He explains that U.S. construction companies do a large amount of work in Arab nations such as Saudi Arabia, Qatar, and Kuwait, but do virtually nothing in Israel.
"Either they think Israel offers them little opportunity, as opposed to its oil-rich neighbors," he said, or they refrain from working with Israel because they believe their Arab business partners will not approve.
"Our goal was to introduce our friends in the construction industry to Israel and have them recognize the opportunities that exist for them both on projects in that country and on Israeli construction projects all over the world," Peckar noted.
According to Peckar and Fish, the purpose of the seminar was twofold. Not only did organizers hope it would create empathy in the visitors for the situation in Israel, but they also wanted to show participants that, far from being isolated, the country is a very real part of the world economy.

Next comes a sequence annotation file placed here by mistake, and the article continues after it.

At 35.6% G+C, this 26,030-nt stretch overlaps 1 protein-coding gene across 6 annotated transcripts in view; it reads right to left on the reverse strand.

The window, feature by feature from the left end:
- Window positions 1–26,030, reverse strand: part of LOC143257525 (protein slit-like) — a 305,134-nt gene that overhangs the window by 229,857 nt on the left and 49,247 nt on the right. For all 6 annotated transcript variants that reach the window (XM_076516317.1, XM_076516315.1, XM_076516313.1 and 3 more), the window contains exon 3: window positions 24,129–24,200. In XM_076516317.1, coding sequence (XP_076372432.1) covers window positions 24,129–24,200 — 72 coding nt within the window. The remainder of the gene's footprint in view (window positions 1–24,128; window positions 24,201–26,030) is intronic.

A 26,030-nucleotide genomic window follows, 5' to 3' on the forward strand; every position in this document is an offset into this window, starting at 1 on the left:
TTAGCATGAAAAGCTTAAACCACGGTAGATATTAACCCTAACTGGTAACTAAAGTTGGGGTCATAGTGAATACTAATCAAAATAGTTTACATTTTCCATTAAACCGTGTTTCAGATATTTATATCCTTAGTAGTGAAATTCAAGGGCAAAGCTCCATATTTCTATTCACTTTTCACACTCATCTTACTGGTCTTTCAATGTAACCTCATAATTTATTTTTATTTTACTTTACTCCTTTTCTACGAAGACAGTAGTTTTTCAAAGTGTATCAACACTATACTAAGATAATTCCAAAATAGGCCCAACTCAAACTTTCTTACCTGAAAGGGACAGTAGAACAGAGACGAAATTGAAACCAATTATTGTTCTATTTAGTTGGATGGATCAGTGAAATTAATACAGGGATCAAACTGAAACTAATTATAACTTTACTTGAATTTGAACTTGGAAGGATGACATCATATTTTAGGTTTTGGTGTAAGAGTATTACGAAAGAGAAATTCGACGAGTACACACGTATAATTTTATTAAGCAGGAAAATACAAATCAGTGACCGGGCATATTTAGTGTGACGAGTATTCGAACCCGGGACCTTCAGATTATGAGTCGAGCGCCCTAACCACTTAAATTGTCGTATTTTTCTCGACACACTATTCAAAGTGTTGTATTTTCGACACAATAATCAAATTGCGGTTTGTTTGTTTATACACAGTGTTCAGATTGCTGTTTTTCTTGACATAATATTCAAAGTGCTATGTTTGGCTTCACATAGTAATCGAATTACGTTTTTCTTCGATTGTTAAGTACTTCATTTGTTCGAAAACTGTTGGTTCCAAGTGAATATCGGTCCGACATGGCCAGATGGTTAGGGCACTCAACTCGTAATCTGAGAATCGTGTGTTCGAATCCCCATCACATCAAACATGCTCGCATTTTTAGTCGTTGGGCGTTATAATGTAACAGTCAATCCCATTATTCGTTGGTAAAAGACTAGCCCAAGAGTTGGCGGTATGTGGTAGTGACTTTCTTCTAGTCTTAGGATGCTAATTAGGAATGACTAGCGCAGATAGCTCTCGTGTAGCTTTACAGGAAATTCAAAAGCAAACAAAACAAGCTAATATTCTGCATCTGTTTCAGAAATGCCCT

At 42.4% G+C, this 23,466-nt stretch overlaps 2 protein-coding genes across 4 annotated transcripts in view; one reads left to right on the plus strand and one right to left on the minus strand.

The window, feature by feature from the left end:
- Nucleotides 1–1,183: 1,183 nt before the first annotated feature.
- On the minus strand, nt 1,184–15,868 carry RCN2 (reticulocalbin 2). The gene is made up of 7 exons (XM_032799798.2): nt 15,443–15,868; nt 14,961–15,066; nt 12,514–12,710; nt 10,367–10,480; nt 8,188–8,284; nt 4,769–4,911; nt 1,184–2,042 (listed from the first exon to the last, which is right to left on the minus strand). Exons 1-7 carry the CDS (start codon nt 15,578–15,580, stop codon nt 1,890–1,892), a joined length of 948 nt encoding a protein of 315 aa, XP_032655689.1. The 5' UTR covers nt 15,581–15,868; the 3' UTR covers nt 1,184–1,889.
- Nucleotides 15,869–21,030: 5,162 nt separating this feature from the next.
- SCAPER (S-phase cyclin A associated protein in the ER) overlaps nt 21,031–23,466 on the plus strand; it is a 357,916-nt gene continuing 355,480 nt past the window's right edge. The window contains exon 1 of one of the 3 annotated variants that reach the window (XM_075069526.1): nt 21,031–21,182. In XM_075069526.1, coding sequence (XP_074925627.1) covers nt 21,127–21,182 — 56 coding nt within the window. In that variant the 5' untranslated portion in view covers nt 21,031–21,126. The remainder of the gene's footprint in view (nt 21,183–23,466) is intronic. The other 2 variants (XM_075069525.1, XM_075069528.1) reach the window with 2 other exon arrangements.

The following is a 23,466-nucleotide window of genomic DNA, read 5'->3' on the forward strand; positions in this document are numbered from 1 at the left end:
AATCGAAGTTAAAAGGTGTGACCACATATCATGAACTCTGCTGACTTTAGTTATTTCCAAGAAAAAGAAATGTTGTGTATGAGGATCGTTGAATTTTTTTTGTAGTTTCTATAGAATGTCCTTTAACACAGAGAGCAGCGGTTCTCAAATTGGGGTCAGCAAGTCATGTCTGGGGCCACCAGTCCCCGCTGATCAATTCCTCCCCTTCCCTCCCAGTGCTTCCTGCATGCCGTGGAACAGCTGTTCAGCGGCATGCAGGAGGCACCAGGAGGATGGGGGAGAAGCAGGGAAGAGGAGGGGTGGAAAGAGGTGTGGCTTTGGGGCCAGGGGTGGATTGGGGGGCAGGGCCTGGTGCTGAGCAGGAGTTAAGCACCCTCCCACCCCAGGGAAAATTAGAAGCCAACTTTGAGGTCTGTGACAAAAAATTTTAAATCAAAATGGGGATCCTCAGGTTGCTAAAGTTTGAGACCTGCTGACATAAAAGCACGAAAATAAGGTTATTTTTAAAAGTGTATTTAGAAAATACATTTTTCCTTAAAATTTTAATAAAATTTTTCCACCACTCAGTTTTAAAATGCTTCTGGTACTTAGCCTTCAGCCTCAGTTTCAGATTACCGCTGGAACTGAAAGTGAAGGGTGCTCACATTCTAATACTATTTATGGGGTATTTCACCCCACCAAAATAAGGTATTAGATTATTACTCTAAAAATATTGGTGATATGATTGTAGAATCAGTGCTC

Peckar believes they succeeded.
"There are already conversations between members of the group and the Technion about holding a conclave to continue discussions begun on the trip. In addition, some members of the group have been in communication with their Israeli counterparts about working together in the future," he said.
The travelers enjoyed visits with key Israeli political and business leaders, meetings with professors at the Technion, dinner with an Israeli family, and a trip to an immigrant absorption center. They also visited Christian historical sites, Yad Vashem, and the Old City of Jerusalem.
Peckar said that one of the most interesting aspects of the trip was "getting to see Israel through the eyes of Christians."
"They didn’t come with deep-seated emotional love for the country," he said, "and they hadn’t been there before."
"Now I know how to encourage my non-Jewish friends to visit Israel," he added. "I saw what they saw. We walked in the footsteps of Christ, and that was exciting, even for me as a Jew."
Peckar said he watched his non-Jewish traveling companions come to understand the importance of Israel and its need to survive.